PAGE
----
Will 2026 World Cup final be played on grass or turf? MetLife Stadium surface a major topic for FIFA match

In the summer of 2026, the world’s best players will converge in the New York City metro area to contest potentially the most-watched football match in history.

In an upset, it was revealed by FIFA in February of 2024 that MetLife Stadium in East Rutherford, NJ, part of the New York City metro area, will be given the lucrative and historic honor of hosting the 2026 World Cup final.

It was widely reported for months in the lead-up to the 2026 World Cup schedule reveal that AT&T Stadium in Dallas, Texas would be selected to host the tournament final, beating both MetLife Stadium and SoFi Stadium in Los Angeles to the honor, but that was ultimately not the case.

With this appointment, the venue’s playing surface immediately became a major topic of conversation. MetLife Stadium currently sports a turf field that has often come under fire for a perception of heightened injury risk.

The Sporting News brings you all the latest information available regarding the 2026 FIFA World Cup final, which has been scheduled for July 19, 2026.

MORE: Full match schedule for 2026 FIFA World Cup in USA, Canada, Mexico

Will 2026 World Cup final be held on grass or turf?

While MetLife Stadium has a permanent turf surface installed and in use for most events, they will have to make a change for the 2026 FIFA World Cup.

This is because FIFA mandates World Cup matches be played on grass. Therefore, the 2026 World Cup final, and all seven other matches played at the stadium throughout the tournament, will be played on a natural grass surface.

However, the questions and possible controversy do not simply end there. Many times in the recent past throughout the United States, stadiums with turf fields have attempted to install temporary grass surfaces on top of their turf in order to host individual soccer games, to questionable results.

According to Jonathan Tannenwald of the Philadelphia Inquirer back in 2022, FIFA had teamed up with a professor at the University of Tennessee to research growing grass for various climates and stadium situations across the United States in the unique World Cup venues around the country.

It’s unclear whether FIFA will mandate stadiums install permanent grass surfaces that can be wheeled in and out of the venue as needed — an extremely expensive undertaking — or if they will concede that venues may install a temporary grass pitch.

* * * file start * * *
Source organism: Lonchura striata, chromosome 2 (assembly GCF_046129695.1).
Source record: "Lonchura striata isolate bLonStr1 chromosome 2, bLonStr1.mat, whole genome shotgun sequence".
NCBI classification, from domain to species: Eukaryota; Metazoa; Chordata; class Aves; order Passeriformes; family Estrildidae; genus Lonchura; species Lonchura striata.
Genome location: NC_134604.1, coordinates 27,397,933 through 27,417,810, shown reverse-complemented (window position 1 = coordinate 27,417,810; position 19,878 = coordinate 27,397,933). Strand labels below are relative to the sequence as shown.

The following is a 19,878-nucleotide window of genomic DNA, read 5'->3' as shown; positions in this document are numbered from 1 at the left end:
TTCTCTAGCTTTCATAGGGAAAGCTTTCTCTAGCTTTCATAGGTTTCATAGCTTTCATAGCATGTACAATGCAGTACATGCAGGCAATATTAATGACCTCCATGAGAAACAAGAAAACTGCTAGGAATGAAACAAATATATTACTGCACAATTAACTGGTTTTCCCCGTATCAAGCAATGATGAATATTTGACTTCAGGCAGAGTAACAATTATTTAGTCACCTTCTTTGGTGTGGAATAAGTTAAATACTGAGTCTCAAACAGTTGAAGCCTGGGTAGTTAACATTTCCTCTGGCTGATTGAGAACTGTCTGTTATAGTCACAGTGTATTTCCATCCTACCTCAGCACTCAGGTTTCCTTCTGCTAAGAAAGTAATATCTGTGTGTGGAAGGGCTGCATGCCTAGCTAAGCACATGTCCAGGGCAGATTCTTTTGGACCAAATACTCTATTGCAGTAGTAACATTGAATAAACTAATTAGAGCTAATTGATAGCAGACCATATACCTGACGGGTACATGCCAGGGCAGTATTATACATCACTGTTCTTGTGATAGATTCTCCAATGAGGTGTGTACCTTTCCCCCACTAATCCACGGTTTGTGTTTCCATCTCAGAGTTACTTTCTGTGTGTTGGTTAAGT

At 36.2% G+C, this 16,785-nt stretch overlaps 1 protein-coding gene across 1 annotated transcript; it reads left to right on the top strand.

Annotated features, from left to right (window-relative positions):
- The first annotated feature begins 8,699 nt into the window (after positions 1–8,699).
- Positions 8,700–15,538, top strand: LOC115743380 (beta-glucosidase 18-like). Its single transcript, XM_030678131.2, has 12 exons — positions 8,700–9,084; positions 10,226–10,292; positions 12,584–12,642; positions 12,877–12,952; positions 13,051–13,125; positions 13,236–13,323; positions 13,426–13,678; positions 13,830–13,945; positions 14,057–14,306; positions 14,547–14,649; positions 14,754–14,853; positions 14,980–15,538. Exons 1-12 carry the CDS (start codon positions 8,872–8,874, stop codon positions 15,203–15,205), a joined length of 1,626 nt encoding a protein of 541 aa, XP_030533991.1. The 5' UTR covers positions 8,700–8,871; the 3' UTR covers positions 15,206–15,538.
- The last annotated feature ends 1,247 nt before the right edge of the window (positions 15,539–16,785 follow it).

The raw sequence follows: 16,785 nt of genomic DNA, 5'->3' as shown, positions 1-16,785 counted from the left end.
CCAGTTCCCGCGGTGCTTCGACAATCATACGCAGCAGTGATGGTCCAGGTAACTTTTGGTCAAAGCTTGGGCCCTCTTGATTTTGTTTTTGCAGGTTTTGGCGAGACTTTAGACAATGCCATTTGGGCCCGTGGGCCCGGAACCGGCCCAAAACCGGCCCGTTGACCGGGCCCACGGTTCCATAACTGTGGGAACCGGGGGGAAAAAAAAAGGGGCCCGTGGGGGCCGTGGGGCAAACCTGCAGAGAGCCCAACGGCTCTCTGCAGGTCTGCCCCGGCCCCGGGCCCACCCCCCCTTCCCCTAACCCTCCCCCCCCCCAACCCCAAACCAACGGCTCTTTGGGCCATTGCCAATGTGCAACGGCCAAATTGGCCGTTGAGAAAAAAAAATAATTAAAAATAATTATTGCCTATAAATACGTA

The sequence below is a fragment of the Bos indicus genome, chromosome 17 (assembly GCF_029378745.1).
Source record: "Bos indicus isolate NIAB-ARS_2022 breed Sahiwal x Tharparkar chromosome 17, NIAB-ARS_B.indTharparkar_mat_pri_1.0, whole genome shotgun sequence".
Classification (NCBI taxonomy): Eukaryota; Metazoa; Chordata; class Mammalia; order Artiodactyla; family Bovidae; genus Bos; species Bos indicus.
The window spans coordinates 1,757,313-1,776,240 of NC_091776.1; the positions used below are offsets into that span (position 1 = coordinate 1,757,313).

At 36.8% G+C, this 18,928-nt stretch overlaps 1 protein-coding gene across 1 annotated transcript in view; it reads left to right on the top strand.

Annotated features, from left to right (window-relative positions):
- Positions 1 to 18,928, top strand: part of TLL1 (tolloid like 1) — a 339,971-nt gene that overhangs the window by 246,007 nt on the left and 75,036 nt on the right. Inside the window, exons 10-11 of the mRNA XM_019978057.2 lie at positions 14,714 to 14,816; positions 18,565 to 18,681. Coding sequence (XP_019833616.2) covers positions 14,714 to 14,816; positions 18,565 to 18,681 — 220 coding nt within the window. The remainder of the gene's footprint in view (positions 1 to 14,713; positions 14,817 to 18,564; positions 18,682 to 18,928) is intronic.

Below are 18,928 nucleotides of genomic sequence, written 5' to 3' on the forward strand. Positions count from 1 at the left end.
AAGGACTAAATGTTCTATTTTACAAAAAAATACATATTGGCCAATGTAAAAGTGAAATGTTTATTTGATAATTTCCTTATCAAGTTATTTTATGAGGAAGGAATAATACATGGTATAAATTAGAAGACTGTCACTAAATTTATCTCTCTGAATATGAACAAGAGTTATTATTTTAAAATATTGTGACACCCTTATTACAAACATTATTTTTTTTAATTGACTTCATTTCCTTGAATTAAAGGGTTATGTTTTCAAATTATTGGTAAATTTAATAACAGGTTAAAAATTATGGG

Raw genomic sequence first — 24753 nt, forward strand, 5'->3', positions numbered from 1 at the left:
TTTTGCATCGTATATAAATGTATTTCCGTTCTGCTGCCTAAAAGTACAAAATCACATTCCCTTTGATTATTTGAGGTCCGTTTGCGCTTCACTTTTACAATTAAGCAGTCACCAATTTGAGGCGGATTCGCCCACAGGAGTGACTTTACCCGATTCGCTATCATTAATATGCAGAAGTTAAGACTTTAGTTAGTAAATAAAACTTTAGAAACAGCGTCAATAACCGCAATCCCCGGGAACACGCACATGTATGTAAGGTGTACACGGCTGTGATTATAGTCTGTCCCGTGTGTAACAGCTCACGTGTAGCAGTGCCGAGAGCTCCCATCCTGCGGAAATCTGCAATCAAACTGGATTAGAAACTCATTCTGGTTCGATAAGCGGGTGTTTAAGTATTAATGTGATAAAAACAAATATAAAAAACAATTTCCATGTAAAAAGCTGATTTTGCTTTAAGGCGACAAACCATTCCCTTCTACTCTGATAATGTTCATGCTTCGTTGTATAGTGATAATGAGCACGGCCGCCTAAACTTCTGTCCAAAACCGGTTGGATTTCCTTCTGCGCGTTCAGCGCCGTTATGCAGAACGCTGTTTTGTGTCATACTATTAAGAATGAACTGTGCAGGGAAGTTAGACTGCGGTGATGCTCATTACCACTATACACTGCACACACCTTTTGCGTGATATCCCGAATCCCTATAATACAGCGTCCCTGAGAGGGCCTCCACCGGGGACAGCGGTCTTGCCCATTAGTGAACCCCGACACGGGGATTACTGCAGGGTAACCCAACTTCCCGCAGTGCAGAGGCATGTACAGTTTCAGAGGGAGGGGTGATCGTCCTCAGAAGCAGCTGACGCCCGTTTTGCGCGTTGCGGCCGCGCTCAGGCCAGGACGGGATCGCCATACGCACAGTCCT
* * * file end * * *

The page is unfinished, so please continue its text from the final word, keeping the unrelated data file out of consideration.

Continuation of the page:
Back in 2019, USMNT players union spoke out against the decision to install a temporary grass pitch at FC Cincinnati’s Nippert Stadium for a summer friendly against Venezuela, claiming the playing field constituted “a substantially increased risk of injury” and was “a waste of 90 minutes.” Venezuela won the game 3-0 on three first-half goals.

Regardless of how it’s accomplished, the games at the 2026 World Cup will be played on grass one way or another.

MORE: Why NFL players complain about MetLife Stadium turf field in East Rutherford, NJ

What is the MetLife Stadium playing surface?

As of the 2023 NFL season, MetLife Stadium features a FieldTurf Core HD playing surface for NFL games and other events at the 82,500-seat venue.

New York Giants owner John Mara made the change from UBU Speed S5-M turf in the 2022-23 NFL offseason after significant criticism from around the league regarding a perceived increased risk of injury presented by the field. That turf had been in place for five years, installed in the summer of 2017.

Concerns about the injury risk of the MetLife Stadium field turf have circulated since the venue’s inception. Opened in 2010 after a three-year construction process, the turf at MetLife Stadium has often been the subject of criticism for its propensity for injury. Whether that propensity is real, or simply perception, is another topic, but the conversation has been consistent throughout the stadium’s lifespan.

Just this past year, MetLife Stadium NFL tenant, the New York Jets, lost their starting quarterback Aaron Rodgers to a torn Achilles tendon in the opening game of the season. Giants signal-caller Daniel Jones tore his ACL midseason last year, although that injury occurred on the road in Las Vegas, whose home venue Allegiant Stadium has a permanent, roll-in natural grass surface that can be swapped with a turf surface used by the UNLV football team.

MetLife Stadium has made improvements to its turf field in the past. For example, New York Giants wide receiver Domenik Hixon tore his ACL on the stadium’s turf back in 2014, a high-profile injury since it occurred when Hixon stepped awkwardly in a seam of a removable turf logo at midfield. Since then, the NFL logo has been left at midfield and not swapped out between games for the Jets and Giants.

Source

Leave a Reply

Your email address will not be published. Required fields are marked *